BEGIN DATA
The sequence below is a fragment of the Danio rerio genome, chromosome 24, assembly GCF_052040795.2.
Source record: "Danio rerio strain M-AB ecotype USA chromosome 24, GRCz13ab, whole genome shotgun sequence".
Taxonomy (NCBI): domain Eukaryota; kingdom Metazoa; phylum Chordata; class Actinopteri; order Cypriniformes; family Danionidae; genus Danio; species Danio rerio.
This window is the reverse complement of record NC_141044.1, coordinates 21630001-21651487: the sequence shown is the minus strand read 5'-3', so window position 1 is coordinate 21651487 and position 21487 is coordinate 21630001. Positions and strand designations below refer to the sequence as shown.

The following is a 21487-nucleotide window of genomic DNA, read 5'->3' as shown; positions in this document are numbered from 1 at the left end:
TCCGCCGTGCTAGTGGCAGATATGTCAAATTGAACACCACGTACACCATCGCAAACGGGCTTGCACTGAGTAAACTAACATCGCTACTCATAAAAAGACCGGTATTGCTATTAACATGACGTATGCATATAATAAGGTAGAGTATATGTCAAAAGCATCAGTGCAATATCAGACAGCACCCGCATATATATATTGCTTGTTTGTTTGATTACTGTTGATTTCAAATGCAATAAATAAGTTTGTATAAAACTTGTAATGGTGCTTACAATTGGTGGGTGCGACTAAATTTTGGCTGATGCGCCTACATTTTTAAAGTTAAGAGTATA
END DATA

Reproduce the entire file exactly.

The sequence below is a fragment of the Danio rerio genome, chromosome 24, assembly GCF_052040795.2.
Source record: "Danio rerio strain M-AB ecotype USA chromosome 24, GRCz13ab, whole genome shotgun sequence".
Taxonomy (NCBI): domain Eukaryota; kingdom Metazoa; phylum Chordata; class Actinopteri; order Cypriniformes; family Danionidae; genus Danio; species Danio rerio.
This window is the reverse complement of record NC_141044.1, coordinates 21630001-21651487: the sequence shown is the minus strand read 5'-3', so window position 1 is coordinate 21651487 and position 21487 is coordinate 21630001. Positions and strand designations below refer to the sequence as shown.

The following is a 21487-nucleotide window of genomic DNA, read 5'->3' as shown; positions in this document are numbered from 1 at the left end:
TCCGCCGTGCTAGTGGCAGATATGTCAAATTGAACACCACGTACACCATCGCAAACGGGCTTGCACTGAGTAAACTAACATCGCTACTCATAAAAAGACCGGTATTGCTATTAACATGACGTATGCATATAATAAGGTAGAGTATATGTCAAAAGCATCAGTGCAATATCAGACAGCACCCGCATATATATATTGCTTGTTTGTTTGATTACTGTTGATTTCAAATGCAATAAATAAGTTTGTATAAAACTTGTAATGGTGCTTACAATTGGTGGGTGCGACTAAATTTTGGCTGATGCGCCTACATTTTTAAAGTTAAGAGTATA